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What happened to Black Panther’s Oscar momentum?

The popular superhero film’s reward is its Best Picture nomination. Why its snub is bad news for the Oscars telecast on February 24.

What happened to Black Panther’s Oscar momentum?
[Photo: courtesy of Marvel Studios]

With the announcement of this year’s Academy Award nominations early Tuesday morning, the race to Oscar gold became a lot more clear, with certain films edging out ahead–Roma, which swept with 10 nominations, including Best Picture, Best Director, and Best Original Screenplay—and certain films losing steam.

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Among the latter is Black Panther, a film that just a few months ago gave Hollywood great hope that finally there was a film that could unite the elite snobs of the Academy of Motion Picture Arts and Sciences with the masses whom they pray will tune in to its increasingly ratings-challenged telecast every year. 

But on Tuesday the film came up short. Although it made history by becoming the first superhero film to be nominated for Best Picture, all of its other six nominations are in technical categories. Most notably, director Ryan Coogler was overlooked for Best Director. 

But why, given the film’s pedigree and popularity?

Most say that Black Panther‘s superhero credentials are what held the film back, even as Disney and its Oscar whisper team dutifully set up screenings, feted the film at cocktail parties, and even sent home a book devoted to the film to subscribers of The Hollywood Reporter. Because there is no precedent for a caped-crusader film as a Best Picture winner (or, until now, nominee), the Academy, or at least a good portion of the Academy–which has an enlarged, more diverse membership this year–turned up its nose.

“There was resistance to the movie from the beginning,” says one insider, who notes that some Academy members were reluctant to go to screenings of the film. The Old Guard within the institution brushed the film off as a summer popcorn movie–though many who actually did go see it came out impressed, according to the source.

The movie was also not embraced, or at least written about very extensively, by the squad of Hollywood awards pundits who circulate like bees this time of year, attending screenings and after-parties, and hobnobbing with Oscar voters. Their stories often set the tone for which films are winning (and losing) the race, and can help craft the narrative that publicists are pushing around a film.

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Yet the awards press tends to focus on statistics, such as the fact that a superhero movie has never moved the Oscar needle, and what films are winning in the lead-up to the Oscars, an area where Black Panther fell short. Coogler was snubbed by the Director’s Guild when it announced the nominations for its awards earlier this month. Black Panther received no nominations for any American Cinema Editors Eddie Awards, and it got just one BAFTA nomination, for special visual effects.

Even before the nominations snub, there was a sense that Black Panther wasn’t a part of the Oscar conversation the way that Roma and A Star is Born–and, more controversially, Green Book–have been.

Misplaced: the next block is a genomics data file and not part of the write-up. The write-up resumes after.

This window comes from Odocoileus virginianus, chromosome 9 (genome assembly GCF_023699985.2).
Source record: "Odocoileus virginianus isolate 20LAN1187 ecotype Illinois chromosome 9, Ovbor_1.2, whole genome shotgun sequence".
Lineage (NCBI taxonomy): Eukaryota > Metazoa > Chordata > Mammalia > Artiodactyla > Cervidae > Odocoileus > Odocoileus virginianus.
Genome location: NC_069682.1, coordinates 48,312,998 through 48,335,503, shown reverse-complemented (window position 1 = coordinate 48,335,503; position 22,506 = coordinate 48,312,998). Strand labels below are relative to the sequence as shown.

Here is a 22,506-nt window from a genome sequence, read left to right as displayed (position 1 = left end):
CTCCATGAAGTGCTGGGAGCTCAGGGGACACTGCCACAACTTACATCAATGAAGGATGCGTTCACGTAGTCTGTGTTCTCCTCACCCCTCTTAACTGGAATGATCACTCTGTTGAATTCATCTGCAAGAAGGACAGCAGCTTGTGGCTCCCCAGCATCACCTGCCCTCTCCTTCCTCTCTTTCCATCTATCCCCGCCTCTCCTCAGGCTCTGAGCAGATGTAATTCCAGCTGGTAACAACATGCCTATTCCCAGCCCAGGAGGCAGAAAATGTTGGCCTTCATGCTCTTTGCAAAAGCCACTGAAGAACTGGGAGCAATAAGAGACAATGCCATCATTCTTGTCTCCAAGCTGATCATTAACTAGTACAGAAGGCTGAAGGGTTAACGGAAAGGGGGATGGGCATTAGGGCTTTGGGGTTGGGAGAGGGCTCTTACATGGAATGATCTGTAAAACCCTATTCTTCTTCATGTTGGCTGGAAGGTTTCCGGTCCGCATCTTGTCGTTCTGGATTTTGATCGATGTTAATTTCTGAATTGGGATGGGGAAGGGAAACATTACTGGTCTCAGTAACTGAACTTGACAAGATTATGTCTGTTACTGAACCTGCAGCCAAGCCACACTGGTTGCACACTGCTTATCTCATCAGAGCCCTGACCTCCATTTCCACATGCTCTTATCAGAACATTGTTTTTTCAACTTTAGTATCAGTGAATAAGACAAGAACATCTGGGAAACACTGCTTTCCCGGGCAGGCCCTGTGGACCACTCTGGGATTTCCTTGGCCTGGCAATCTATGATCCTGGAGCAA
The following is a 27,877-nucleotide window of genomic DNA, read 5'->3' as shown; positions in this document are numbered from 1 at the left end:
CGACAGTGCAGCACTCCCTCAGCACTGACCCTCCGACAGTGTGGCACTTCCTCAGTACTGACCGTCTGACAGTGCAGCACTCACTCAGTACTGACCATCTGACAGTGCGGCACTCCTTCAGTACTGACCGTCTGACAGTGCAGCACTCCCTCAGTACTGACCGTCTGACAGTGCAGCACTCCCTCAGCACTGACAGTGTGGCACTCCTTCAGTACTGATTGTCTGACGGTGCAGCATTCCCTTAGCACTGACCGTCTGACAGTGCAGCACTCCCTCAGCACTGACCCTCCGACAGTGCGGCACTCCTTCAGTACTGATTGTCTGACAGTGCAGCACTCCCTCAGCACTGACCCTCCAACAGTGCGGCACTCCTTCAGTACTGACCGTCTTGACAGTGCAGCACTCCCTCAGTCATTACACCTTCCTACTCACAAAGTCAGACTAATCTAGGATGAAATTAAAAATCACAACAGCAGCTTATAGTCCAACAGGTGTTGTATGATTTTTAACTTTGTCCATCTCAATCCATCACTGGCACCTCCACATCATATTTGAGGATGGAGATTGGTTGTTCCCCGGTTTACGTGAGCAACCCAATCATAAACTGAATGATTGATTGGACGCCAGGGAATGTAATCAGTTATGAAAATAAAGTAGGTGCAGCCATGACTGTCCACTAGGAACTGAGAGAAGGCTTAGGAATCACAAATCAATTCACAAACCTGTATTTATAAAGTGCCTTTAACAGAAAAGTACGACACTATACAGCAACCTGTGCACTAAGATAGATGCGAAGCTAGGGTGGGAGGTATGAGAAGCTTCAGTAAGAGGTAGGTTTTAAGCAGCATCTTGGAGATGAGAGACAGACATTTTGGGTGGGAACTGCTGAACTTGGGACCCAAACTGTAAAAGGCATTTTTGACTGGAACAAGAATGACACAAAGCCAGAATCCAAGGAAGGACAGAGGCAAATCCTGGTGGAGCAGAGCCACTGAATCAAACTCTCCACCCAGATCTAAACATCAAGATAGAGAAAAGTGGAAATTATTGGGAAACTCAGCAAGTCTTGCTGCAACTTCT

In the weeks leading up to the nominations, many in Hollywood held out hope that Black Panther could save a telecast that desperately needs saving. What with the Kevin Hart debacle; the creation of a new Most Popular category that was then quickly revoked; reports on presenters being strong-armed into only handing out awards at the Oscars–to name a few of the controversies that have plagued the Academy over the last few months–Black Panther represented a way to unite Hollywood behind a film with an important message and a popular following. As one Academy member told me last week: “I voted for Black Panther (for Best Picture) because of the cultural dialogue–and because it’s a damn good film.”  

But perhaps even more important than winning over people who normally find the Oscars too highbrow and out of touch with popular culture (see Moonlight or The Shape of Water, among many other possible examples), Black Panther offered an opportunity for the Academy to change the perception that it’s also out of touch with the cultural and social issues that are roiling our times. Despite the 2017 Best Picture win for Moonlight, a coming-of-age story about a gay, African-American man from the projects, the Academy is very much still devoted to tradition. Yes, BlackKklansman received several nominations, and Barry Jenkins and Regina King are nominated for Best Adapted Screenplay and Best Supporting Actress for If Beale Street Could Talk (the film also is nominated for Best Score). But to say that twilight has settled on #OscarsSoWhite would be a stretch.  Just check the nominations list: All of the Best Director nominees are white men; the Best Actor category is also all white.

To be sure, it wasn’t all mourning for Black Panther on Tuesday. Supporters were relishing its Best Picture nomination, pointing out its historic significance, and calling the recognition a “great step for the Academy.” 

But as for the great step that the Oscars need to take, and that Black Panther could have contributed to by focusing the buzz and pre-show talk around a movie that is universally loved and respected–better luck next year. 

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This story has been updated. 

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About the author

Nicole LaPorte is an LA-based senior writer for Fast Company who writes about where technology and entertainment intersect. She previously was a columnist for The New York Times and a staff writer for Newsweek/The Daily Beast and Variety

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